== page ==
That being said, I own a shitload of Prince singles, both on CD and vinyl, and many of them are among my most prized musical possessions. Sometimes I just need nearly half an hour of “My Name Is Prince” remixes, and thankfully I can indulge in such ridiculousness.

I just wish more people could.

When Bowie passed away, I shared a few of his rare tunes here, and I was happy that doing so such was a chore. The overwhelming majority of Bowie’s discography is not only in-print, but incredibly easy to get in pretty much every format available. Most of his single-only tracks have been collected in one form or another, and his rarer B-sides and remixes have made their way to digital storefronts or in box sets. You want to hear the Mandarin version of “Seven Years In Tibet?” Yo, you’re covered.

But if you want to hear the 12″ remix of “My Name Is Prince,” you’re out of luck. Ditto if you want to hear the beautiful 10 minute versions of “Mountains” or “I Would Die 4 U,” countless remixes of “Gett Off” or filthy rarities like “Lubricated Lady.”

It’s hard to say what will happen with Prince’s back catalog now that he’s passed away, we’ll have to wait and see. But I hope in the years to come that Prince’s vast army of released material will get a proper remastering and re-release campaign, all of his music, even the eight minute Purple Pump remix of “Gett Off,” for example, deserves to be heard.

Let’s hope they crack open that legendary vault too.

And someone put that album by The Family back in print for fuck’s sake.

Erotic City (Full Length Version)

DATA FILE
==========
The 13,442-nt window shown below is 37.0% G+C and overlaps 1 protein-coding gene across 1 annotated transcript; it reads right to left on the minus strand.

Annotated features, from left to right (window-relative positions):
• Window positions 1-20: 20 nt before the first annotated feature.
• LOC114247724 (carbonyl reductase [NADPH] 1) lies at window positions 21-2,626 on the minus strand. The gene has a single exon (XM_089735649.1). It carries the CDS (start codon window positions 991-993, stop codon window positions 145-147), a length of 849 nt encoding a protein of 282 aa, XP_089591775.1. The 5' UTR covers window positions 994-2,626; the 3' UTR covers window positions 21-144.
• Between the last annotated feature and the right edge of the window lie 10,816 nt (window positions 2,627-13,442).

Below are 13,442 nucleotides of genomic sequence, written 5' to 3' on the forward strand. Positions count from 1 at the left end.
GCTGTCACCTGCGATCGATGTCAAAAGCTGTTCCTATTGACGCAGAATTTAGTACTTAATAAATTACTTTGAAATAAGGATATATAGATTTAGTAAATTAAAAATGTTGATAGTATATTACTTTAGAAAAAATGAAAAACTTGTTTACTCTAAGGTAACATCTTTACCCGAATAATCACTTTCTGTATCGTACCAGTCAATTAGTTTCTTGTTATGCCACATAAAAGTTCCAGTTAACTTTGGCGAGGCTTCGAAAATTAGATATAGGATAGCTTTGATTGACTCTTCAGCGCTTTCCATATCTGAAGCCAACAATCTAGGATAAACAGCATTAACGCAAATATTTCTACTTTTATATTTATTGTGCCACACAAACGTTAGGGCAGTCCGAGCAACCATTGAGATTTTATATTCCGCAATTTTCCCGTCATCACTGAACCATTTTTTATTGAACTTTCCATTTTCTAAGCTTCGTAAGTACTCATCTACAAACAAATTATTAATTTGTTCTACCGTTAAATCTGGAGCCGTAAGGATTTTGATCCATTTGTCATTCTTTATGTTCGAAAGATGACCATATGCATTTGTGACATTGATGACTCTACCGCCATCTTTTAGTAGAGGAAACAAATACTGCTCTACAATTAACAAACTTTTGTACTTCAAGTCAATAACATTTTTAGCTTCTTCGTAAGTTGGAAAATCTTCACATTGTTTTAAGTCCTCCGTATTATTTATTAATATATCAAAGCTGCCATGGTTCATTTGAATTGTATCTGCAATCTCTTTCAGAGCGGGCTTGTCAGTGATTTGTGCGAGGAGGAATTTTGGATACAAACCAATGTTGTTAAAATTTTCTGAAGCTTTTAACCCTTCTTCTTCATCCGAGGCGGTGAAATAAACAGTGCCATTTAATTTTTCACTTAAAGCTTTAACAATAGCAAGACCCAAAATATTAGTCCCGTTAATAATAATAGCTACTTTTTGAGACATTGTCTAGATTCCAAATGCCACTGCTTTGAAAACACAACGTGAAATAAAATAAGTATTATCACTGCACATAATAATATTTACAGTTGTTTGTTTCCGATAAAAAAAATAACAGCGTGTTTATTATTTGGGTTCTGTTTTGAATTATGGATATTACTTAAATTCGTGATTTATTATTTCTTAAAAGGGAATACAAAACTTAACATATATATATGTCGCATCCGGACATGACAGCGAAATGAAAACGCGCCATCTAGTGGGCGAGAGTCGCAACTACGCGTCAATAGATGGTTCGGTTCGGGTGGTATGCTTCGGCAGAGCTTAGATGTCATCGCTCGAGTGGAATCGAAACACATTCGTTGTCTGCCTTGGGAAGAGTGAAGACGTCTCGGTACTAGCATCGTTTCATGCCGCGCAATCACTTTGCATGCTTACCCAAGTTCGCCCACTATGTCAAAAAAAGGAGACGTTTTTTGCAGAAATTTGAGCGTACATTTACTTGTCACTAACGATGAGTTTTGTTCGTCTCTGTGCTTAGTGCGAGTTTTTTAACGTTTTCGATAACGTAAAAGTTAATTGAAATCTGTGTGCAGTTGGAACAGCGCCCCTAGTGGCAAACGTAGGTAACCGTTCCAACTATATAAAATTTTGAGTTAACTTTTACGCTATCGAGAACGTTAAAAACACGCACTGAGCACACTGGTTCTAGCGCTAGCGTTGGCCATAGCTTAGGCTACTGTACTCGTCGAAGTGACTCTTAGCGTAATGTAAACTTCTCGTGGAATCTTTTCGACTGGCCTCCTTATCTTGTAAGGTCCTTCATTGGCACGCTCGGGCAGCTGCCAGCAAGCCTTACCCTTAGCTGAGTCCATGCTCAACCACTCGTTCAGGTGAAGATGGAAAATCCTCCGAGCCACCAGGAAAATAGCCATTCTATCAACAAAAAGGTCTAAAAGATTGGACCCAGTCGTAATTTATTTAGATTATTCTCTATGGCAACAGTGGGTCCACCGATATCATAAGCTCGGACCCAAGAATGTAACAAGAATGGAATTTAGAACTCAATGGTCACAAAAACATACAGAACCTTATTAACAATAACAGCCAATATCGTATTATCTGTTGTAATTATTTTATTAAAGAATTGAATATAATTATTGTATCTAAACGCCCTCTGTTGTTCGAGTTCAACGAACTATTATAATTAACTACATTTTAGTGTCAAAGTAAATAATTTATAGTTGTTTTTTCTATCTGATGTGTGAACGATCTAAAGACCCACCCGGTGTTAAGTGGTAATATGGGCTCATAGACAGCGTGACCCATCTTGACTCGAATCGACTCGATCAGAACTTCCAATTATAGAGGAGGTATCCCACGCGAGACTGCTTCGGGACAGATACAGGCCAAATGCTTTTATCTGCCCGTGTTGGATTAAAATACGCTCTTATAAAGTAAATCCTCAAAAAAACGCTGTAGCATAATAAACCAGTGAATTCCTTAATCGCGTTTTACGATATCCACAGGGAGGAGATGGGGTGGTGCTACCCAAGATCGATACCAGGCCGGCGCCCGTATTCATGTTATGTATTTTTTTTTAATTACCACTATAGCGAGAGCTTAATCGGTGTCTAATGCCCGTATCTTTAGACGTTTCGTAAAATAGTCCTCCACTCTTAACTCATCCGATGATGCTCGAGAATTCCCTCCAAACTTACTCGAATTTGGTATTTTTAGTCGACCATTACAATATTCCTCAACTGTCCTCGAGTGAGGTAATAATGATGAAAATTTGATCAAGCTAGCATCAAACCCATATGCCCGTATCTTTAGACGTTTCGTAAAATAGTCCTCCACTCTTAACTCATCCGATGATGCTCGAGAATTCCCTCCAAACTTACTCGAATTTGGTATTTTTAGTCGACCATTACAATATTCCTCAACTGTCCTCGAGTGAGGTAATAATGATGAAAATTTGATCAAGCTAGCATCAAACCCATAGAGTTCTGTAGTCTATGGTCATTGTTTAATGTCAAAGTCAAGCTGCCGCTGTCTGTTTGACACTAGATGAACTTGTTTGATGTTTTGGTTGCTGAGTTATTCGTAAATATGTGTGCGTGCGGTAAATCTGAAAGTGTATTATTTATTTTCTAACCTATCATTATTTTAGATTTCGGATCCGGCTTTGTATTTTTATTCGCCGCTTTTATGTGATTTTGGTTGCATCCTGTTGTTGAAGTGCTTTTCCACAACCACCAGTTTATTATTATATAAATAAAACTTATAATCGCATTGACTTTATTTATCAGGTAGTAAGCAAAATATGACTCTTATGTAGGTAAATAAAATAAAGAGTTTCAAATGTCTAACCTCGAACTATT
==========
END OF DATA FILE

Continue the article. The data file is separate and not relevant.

Let’s Go Crazy (Extended Remix)
In the massive pantheon of out-of-print Prince classics, these to spectacular remixes are probably some of the best. I can’t believe you can’t buy them today.

I guess I shouldn’t be all that surprised by that fact though, as they seemed to have barely been in print in the first place. Both the extended remix of “Let’s Go Crazy” and the full uncut version of “Erotic City” first appeared on a 12″ single in 1984 at the height of Purple Rain mania. In the years that followed, that single was only reprinted on CD once, in 1990, but that hard-to-find European release excised the uncut version of “Erotic City” and instead only included the album version of “Take Me With You” as a B-side.

“Erotic City” has made its way to a few other releases over the years, but always in some sort of abbreviated form. The full version that first appeared on that 1984 12″ single is over seven minutes in length. The version that is included on the Hits compilation is only a little over half that, clocking in at an all-too-brief four minutes. That’s three minutes of funk stripped away from people who need to hear it.

It’s a damn shame because, and yes I know that my Prince knowledge is criminally lacking, I think that the full uncut version “Erotic City’ is one of Prince’s best tunes. A sparse, ferociously sexy electronic funk jam that sounds just as sexy now as it did over 30 damn years ago.

Like I said, I have a ton of Prince singles, and I may share more in the coming weeks. Unfortunately, many of them aren’t in the best shape, so I need to do some sorting first. Until then, enjoy this small offering and remember Prince in all his purple majesty.

And then buy HitnRun Phase One and Two, and Plectrumelectrum. Critics destroyed that album when it came out, but they were crazy. Even after I absorb the rest of Prince’s discography I imagine that one would still make my top 10 list. It’s raw as fuck and completely in your face. It has a song that compares a threesome to a pretzel. And it works.

Because Prince could even make pretzels sexy.

Note: The “Let’s Go Crazy” mix was removed as you can buy that on the Prince compilation Ultimate.

Remixes from Needless Purchases

Friday, April 15th, 2016

Thanks for all the kind messages celebrating my 10th anniversary, means a lot to me.